Footnote: It is ‘officinal’, not a typo for ‘official’ and means “(of a herb or drug) used in medicine”. We live and learn.


(Soundarya, the Garden House)

The timber family’s home

A slim little booklet on the Madabushi Seshadri Iyengar family by Radha Padmanabhan, whose husband belongs to it, provided me a glimpse of a garden house that’s no longer there, but whose name was derived from an institution I had not associated with this Teynampet area. But a little bit of background before we get to the handsome house seen in my picture today.

Madabushi Doraiswamy Iyengar came to Madras from a village near Tiruttani in the late 1800s. In 1894, he started a timber business with a T. Seshadri Iyengar. In the early 1900s, the partnership was dissolved and Doraiswamy Iyengar with his three brothers, Chakravarthy Iyengar, Seshadri Iyengar (not to be confused with the original partner) and Sudarsanam Iyengar started M. Doraiswamy Iyengar and Brothers which became popularly known as ‘M.D. & Brothers’. In due course, the firm virtually “commanded the Madras timber market”, specialising in teak from Southeast Asia.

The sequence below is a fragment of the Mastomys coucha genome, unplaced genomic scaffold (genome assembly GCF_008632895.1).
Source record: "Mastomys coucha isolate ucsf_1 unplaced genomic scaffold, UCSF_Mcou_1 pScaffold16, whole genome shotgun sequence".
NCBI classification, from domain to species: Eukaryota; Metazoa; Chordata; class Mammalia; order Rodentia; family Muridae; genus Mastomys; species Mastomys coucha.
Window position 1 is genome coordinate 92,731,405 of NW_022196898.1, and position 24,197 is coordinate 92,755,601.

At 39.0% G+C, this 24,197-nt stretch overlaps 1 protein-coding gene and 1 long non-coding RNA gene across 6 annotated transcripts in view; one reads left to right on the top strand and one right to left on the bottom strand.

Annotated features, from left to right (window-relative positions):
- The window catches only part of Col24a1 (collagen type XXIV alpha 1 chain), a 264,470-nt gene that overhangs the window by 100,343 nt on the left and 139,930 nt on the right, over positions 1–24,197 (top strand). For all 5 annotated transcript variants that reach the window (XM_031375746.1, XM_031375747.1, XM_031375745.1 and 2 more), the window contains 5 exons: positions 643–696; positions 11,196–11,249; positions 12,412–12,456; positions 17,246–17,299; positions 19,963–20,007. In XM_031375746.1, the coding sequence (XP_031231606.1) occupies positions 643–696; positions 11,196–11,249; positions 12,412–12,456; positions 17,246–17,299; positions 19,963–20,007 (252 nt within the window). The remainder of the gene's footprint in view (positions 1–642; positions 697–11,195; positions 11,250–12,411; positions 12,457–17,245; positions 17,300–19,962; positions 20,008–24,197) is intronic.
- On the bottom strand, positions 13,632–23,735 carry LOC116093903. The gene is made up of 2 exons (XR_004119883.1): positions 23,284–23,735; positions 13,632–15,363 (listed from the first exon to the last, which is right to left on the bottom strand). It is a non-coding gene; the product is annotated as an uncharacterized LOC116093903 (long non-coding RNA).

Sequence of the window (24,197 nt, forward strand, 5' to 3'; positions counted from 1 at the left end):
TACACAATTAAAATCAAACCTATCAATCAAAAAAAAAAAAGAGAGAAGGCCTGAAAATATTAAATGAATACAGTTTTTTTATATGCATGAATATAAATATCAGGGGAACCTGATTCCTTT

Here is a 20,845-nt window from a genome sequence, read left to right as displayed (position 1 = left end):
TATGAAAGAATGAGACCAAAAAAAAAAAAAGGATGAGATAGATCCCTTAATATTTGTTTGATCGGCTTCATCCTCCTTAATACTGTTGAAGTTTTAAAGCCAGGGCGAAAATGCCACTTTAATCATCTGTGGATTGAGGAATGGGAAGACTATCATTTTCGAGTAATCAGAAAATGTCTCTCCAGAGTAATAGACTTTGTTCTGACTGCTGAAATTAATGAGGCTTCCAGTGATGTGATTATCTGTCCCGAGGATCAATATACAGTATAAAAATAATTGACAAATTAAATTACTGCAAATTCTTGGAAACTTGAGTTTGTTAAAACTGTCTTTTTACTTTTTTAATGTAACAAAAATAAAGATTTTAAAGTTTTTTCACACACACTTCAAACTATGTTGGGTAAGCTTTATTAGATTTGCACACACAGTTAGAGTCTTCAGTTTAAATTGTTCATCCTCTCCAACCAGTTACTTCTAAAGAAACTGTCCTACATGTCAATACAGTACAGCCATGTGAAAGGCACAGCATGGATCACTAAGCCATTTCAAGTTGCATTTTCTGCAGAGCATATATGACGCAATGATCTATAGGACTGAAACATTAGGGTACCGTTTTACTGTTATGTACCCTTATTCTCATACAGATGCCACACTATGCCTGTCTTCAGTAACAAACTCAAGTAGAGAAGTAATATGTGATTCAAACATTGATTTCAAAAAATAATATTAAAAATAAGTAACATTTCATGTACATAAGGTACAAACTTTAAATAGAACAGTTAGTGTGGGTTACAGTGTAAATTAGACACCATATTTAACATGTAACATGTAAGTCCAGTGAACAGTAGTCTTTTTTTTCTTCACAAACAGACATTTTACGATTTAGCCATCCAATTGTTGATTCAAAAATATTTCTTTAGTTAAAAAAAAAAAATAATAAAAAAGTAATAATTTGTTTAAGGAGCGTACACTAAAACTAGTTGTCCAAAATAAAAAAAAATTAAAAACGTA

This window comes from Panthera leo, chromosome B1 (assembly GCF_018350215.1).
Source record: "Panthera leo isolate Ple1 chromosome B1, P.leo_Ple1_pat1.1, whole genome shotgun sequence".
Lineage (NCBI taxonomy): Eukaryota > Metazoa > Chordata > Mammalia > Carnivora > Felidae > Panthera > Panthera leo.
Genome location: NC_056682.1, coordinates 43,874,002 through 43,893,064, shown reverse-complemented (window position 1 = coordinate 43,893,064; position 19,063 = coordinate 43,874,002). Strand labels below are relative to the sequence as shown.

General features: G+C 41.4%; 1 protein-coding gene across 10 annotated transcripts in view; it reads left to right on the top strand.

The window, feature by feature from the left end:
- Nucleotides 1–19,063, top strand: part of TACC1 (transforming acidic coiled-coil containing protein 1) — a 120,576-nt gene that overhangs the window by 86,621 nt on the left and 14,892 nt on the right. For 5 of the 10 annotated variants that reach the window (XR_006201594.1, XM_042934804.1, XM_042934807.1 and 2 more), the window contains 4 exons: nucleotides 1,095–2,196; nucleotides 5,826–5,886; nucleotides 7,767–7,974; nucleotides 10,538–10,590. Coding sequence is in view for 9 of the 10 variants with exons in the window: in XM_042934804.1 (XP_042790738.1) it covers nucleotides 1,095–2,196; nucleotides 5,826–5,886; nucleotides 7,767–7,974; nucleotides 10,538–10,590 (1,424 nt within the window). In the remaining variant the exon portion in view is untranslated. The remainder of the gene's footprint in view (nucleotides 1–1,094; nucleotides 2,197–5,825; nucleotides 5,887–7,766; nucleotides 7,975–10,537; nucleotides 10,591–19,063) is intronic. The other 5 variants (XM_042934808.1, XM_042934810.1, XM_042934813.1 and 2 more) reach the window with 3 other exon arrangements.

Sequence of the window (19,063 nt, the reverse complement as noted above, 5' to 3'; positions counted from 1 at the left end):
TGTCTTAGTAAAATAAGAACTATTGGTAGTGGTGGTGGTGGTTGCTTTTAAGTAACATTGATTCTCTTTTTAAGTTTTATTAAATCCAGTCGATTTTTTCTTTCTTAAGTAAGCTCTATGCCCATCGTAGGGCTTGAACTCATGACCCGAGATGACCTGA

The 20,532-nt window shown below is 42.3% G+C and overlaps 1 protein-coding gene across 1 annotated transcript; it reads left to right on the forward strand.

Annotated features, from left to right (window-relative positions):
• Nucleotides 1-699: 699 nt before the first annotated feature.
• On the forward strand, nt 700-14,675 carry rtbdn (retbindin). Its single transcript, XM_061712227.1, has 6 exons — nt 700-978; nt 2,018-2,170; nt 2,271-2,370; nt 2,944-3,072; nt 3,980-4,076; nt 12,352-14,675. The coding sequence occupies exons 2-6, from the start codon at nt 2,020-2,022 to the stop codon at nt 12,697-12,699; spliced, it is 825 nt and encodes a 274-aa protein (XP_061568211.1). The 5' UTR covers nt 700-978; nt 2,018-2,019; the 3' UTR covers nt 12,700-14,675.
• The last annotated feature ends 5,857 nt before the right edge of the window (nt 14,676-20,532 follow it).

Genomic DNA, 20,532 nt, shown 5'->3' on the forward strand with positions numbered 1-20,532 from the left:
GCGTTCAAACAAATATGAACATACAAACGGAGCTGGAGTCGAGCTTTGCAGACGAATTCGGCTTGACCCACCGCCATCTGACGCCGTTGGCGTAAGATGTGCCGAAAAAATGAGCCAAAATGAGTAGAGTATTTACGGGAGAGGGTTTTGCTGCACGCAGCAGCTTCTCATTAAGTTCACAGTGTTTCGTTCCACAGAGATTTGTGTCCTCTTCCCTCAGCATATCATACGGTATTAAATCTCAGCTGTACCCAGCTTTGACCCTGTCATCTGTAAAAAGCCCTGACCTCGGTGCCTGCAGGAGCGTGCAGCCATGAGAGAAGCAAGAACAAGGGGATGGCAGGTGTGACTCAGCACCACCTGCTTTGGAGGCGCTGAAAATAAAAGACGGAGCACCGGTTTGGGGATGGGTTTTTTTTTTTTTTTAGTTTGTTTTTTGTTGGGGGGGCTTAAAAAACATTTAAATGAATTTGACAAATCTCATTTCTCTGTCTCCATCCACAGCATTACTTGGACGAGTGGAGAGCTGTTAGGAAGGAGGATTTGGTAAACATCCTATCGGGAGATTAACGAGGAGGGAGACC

After the death of Doraiswamy Iyengar, the business split and Seshadri Iyengar and his two sons, Pattabhiraman and Padmanabhan, continued the business in the existing name. Meanwhile, Seshadri Iyengar and family kept moving to rented houses, till he found the house he wanted — at 35 Eldam’s Road. The house was called Soundaraya. Was it connected with the plant nursery of the same name? I had always associated the nursery with Mount Road, but Radha Padmanabhan narrates that the house’s name “derived from the nursery which existed there by the same name much earlier.”

Soundaraya, she relates, was in a property that stretched between Eldam’s Road and Murray’s Gate Road, but it was built facing Mowbray’s (TTK) Road, its vast grounds stretching all the way to Mowbray’s Road and with spaciousness to the rear of the building as well. It was truly a garden house with a wealth of trees, plants and gardens.

Seshadri Iyengar bought the once British-owned house and 24 ground (1 1/2 acre) property from P.S. Ramachandran in 1944 for around Rs. 55,000 and spent much more renovating it. After Seshadri Iyengar and his wife passed away, the house was pulled down in 1981-82 and in its acreage today is a maze of houses and apartment blocks in which live many from the Madabushi Seshadri Iyengar family.